Hey all, Ellie here!
One of the biggest pet peeves I have with the modern writing and publishing industry is that things get published too early. People talk about how hard it is to get a book published, about slogging through piles or rejection letters, about how to write a selling query, about how self-publishing or whatever is the best, and about how to silence the inner critic. They have a problem, but the wrong one.
People want to publish their book now.
But most of the time if they'd just listen to what was actually said by the critics (publishers or the inner one) and took another sheet of paper and wrote their novel again, it'd be better.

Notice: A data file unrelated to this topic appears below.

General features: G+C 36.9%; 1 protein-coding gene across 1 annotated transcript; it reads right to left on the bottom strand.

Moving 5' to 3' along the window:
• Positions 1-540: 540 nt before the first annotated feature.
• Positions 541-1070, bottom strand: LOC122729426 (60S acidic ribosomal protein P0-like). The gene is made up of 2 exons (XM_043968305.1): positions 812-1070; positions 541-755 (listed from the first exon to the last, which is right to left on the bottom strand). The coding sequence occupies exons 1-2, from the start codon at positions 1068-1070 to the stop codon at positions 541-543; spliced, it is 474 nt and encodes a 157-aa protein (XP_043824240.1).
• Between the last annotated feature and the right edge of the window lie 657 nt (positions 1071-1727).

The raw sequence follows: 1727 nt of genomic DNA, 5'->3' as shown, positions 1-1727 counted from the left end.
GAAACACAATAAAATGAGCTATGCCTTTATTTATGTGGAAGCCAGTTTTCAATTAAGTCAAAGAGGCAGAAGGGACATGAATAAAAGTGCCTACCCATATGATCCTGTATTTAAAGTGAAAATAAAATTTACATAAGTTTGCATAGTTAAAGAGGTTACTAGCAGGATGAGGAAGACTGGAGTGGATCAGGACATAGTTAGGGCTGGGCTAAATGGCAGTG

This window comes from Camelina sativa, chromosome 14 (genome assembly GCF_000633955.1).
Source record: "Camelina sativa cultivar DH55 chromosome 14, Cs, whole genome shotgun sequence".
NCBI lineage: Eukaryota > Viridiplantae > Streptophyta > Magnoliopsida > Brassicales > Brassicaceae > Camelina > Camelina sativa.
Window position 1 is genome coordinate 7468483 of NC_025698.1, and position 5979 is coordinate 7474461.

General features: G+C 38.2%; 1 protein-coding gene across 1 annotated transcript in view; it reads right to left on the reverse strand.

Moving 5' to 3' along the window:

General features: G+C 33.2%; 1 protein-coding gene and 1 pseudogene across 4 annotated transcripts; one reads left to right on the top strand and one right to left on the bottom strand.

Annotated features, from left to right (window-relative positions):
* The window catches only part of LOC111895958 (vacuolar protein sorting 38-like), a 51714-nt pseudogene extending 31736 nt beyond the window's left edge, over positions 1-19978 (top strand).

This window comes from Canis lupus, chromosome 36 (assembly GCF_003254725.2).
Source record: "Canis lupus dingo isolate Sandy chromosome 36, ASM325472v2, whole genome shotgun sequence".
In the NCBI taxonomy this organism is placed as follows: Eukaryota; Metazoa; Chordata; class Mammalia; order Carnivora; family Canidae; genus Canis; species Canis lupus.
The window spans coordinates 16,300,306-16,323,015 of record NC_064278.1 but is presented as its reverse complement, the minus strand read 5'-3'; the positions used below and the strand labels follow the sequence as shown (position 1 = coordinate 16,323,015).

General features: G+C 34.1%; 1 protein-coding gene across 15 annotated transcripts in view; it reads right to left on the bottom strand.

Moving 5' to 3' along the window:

What I'm talking about is all those novels, especially debut ones, that I read and end up finding something missing. The plot was a little too patchy. The characters were flat. That little undefinable thing I like to call pacing was off.
The more I read novels and read about how they are written and published, the more I see that the problem is that the writer finished too soon. Their work wasn't done, it wasn't good enough, not yet; but they listened to all the crappy writing handbooks out there that said critics can never be satisfied, so don't listen to them, and that the traditional publishing industry is slow, so don't listen to to it, and nonetheless found some odd creepy niche to put their book in print and went on their merry way.
I could rant on this for days, but I'll leave talking about the publishing industry and why self-publishing is (usually) crap for later.